Black Bullhead

  • Blue Catfish

    Blue catfish are silvery blue in color with a white belly and lack dark spots on the back and side and a deeply forked tail. They can look similar to channel catfish, but the anal fin (fin on bottom of fish in front of the tail) is straight-edged (not rounded), has 30 to 35 rays, and tapers toward the back in a flat line, like a barber's comb. The base of the anal fin is also relatively longer than in the channel catfish.

    Blue Catfish

    Artwork by Rick Hill Kentucky Department of Fish and Wildlife Resources.

  • Brown Bullhead

    The upper jaw projects beyond the lower jaw. The tail is not noticeably forked. The adipose fin (on the back, between the dorsal fin and tail) is a free lobe, widely separate from the tail fin. The back and sides are usually strongly mottled rather than uniformly colored, and the barbel at the corner of the mouth is longer, reaching well behind the base of the pectoral fin in adults.

    Brown Bullhead

  • Channel Catfish

    Tail is deeply forked. They possess scattered dark spots on their back and sides (the spots are often absent in older fish). The outer margin of the anal fin is rounded outward (convex) rather than straight, the base is relatively shorter than in the blue catfish and consists of 24 to 29 rays. The profile of the back, from the dorsal fin forward, is gently sloping and slightly rounded outward, so the head and forward part of the body are less distinctly wedge-shaped than in the blue catfish.

    Channel Catfish

    Artwork by Rick Hill Kentucky Department of Fish and Wildlife Resources.

  • Flathead Catfish

    The flathead catfish is distinguished by its broad, flattened head with small eyes on top, and the lower jaw projecting beyond the upper jaw. The tail fin is mostly squared off, with a slight notch (it is not deeply forked), and the anal fin is rounded, with 14–17 rays. The body is often strongly mottled with brown or black.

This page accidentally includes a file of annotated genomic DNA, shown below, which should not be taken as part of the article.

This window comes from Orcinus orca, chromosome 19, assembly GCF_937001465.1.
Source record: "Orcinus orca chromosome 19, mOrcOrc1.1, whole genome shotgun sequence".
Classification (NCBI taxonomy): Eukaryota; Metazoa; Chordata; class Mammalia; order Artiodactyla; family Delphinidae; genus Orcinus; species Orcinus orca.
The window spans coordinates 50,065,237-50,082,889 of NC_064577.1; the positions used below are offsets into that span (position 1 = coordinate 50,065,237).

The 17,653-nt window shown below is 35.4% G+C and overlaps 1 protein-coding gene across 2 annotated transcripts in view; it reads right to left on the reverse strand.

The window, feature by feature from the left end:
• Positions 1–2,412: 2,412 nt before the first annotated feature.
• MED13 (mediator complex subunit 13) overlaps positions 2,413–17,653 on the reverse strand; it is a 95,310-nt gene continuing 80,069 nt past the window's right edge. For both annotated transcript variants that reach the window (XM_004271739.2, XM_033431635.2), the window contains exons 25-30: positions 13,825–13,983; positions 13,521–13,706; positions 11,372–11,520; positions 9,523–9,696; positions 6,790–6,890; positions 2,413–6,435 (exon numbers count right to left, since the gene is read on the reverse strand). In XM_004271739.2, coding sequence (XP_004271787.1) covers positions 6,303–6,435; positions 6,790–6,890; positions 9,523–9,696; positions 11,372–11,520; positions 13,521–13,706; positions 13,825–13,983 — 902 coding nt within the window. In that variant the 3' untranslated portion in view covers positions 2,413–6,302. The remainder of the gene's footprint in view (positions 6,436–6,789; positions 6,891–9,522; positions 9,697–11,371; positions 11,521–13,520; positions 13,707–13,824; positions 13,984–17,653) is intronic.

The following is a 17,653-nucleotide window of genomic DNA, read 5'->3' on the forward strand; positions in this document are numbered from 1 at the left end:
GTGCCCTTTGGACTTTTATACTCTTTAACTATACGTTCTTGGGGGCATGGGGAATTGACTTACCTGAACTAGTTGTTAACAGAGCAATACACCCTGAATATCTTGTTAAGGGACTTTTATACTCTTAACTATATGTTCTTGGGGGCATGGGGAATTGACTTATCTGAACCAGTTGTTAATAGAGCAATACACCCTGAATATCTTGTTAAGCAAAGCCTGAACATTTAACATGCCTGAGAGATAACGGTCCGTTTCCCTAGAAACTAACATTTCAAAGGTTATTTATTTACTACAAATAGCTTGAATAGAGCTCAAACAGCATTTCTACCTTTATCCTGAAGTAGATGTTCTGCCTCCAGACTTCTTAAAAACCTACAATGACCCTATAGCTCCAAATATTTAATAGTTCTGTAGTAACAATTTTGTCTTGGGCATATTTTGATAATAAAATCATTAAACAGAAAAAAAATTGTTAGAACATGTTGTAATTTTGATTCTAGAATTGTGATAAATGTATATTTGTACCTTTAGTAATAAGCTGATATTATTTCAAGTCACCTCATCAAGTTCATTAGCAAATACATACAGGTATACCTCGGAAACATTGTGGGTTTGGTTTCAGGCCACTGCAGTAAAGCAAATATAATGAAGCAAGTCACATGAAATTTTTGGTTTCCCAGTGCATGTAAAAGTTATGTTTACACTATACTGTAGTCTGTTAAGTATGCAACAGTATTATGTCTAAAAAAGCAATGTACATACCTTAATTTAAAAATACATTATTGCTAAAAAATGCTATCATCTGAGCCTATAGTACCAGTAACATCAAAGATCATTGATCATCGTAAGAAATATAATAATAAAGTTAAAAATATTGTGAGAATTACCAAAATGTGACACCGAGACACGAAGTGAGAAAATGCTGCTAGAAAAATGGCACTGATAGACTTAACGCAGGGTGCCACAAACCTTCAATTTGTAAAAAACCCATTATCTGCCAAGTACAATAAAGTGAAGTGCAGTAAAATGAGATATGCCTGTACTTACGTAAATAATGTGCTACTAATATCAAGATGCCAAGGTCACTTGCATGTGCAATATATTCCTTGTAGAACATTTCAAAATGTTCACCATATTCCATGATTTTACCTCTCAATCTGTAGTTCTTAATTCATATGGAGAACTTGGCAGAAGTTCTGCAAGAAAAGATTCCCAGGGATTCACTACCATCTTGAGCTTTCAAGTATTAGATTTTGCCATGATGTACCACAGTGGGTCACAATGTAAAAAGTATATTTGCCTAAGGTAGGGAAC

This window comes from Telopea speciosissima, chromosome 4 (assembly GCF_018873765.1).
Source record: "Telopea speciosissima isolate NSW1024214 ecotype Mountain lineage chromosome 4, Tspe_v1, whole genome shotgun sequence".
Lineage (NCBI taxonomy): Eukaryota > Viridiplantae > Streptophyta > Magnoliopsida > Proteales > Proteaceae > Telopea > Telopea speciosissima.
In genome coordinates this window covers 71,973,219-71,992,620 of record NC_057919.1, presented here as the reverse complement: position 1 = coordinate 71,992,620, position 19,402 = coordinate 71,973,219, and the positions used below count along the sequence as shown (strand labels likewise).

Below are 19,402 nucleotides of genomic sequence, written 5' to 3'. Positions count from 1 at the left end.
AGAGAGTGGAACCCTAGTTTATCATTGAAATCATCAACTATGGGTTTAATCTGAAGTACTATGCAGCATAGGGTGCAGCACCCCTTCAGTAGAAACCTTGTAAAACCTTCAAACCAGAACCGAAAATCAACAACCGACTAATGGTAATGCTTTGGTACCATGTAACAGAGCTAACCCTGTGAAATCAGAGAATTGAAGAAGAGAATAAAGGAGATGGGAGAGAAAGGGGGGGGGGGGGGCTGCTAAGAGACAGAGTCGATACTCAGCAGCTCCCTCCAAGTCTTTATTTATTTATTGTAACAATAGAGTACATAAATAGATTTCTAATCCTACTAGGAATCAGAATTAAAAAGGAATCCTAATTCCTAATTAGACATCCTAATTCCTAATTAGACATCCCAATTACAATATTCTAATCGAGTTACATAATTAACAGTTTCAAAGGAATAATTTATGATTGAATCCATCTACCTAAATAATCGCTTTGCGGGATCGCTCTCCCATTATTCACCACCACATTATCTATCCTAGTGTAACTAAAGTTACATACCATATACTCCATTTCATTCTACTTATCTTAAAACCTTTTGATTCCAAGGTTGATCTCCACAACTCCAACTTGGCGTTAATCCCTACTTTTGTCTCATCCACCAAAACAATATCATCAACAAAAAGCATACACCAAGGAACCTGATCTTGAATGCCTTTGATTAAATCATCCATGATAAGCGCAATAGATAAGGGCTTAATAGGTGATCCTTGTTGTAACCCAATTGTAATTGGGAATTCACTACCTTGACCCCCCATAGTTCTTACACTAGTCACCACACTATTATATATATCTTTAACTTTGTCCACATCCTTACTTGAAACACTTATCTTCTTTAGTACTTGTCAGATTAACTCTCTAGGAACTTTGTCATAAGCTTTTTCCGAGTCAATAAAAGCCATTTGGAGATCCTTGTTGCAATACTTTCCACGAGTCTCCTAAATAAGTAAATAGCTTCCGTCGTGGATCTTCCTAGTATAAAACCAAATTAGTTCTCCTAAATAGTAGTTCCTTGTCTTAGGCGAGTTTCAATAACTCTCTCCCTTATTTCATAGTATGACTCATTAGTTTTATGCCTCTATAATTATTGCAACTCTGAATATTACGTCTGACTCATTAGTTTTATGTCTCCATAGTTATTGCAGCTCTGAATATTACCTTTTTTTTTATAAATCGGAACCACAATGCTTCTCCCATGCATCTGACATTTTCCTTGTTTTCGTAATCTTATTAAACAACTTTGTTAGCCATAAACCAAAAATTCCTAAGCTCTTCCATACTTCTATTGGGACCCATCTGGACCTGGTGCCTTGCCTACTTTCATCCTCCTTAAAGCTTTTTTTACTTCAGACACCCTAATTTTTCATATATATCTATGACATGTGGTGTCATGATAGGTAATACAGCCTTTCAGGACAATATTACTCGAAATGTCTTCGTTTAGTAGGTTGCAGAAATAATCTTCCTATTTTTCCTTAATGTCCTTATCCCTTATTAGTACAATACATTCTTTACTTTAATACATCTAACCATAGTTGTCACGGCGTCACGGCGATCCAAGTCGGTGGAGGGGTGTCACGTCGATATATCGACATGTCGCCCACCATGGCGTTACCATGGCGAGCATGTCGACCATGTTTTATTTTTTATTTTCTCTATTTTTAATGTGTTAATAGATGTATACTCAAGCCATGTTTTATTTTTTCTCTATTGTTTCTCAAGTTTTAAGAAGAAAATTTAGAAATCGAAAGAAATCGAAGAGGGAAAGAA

Flathead Catfish

    Artwork by Rick Hill Kentucky Department of Fish and Wildlife Resources.

  • White Catfish

    The rear margin of the tail fin is moderately forked (not merely notched, but also not deeply forked as in channel, blue, and flathead catfish). This chubby catfish has a short anal fin, the length of its base going more than four times into the standard length (measured from tip of snout to base of tail). The body lacks black spots and is often conspicuously two-colored, with a well-defined line of demarcation between the darker back and upper sides, and the white lower sides and belly. The chin barbels are white; all barbels are similar in color to the adjacent body parts while the fins are dark.

    White Catfish

  • Yellow Bullhead

    The upper jaw projects beyond the lower jaw. The tail is not noticeably forked. The adipose fin (on the back, between the dorsal fin and tail) is a free lobe, widely separate from the tail fin. The rear margin of the tail fin is slightly notched (not straight, and not deeply forked). The yellow bullhead can be distinguished from Indiana’s three other bullheads by their uniformly whitish colored chin barbels.

    Yellow Bullhead

    Artwork by Rick Hill Kentucky Department of Fish and Wildlife Resources.